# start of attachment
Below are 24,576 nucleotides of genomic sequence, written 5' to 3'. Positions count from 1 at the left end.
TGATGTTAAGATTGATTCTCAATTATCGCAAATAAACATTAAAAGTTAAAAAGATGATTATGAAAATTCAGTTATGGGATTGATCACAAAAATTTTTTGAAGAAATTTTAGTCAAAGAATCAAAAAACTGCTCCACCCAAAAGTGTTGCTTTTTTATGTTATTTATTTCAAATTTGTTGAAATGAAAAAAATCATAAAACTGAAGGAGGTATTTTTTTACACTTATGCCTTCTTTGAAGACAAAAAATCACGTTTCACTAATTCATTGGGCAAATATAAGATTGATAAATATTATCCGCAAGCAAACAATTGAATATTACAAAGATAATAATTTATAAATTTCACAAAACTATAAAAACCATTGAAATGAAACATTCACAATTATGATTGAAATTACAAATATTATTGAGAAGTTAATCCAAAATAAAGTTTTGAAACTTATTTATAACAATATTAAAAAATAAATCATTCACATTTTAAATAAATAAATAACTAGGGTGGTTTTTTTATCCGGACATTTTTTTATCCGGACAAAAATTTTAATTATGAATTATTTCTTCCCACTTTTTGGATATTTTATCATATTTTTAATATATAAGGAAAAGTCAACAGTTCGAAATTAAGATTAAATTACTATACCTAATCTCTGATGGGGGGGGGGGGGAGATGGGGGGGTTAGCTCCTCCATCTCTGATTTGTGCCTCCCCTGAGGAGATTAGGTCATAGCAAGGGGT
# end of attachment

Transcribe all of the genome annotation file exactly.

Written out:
Below are 24,576 nucleotides of genomic sequence, written 5' to 3'. Positions count from 1 at the left end.
TGATGTTAAGATTGATTCTCAATTATCGCAAATAAACATTAAAAGTTAAAAAGATGATTATGAAAATTCAGTTATGGGATTGATCACAAAAATTTTTTGAAGAAATTTTAGTCAAAGAATCAAAAAACTGCTCCACCCAAAAGTGTTGCTTTTTTATGTTATTTATTTCAAATTTGTTGAAATGAAAAAAATCATAAAACTGAAGGAGGTATTTTTTTACACTTATGCCTTCTTTGAAGACAAAAAATCACGTTTCACTAATTCATTGGGCAAATATAAGATTGATAAATATTATCCGCAAGCAAACAATTGAATATTACAAAGATAATAATTTATAAATTTCACAAAACTATAAAAACCATTGAAATGAAACATTCACAATTATGATTGAAATTACAAATATTATTGAGAAGTTAATCCAAAATAAAGTTTTGAAACTTATTTATAACAATATTAAAAAATAAATCATTCACATTTTAAATAAATAAATAACTAGGGTGGTTTTTTTATCCGGACATTTTTTTATCCGGACAAAAATTTTAATTATGAATTATTTCTTCCCACTTTTTGGATATTTTATCATATTTTTAATATATAAGGAAAAGTCAACAGTTCGAAATTAAGATTAAATTACTATACCTAATCTCTGATGGGGGGGGGGGGGAGATGGGGGGGTTAGCTCCTCCATCTCTGATTTGTGCCTCCCCTGAGGAGATTAGGTCATAGCAAGGGGT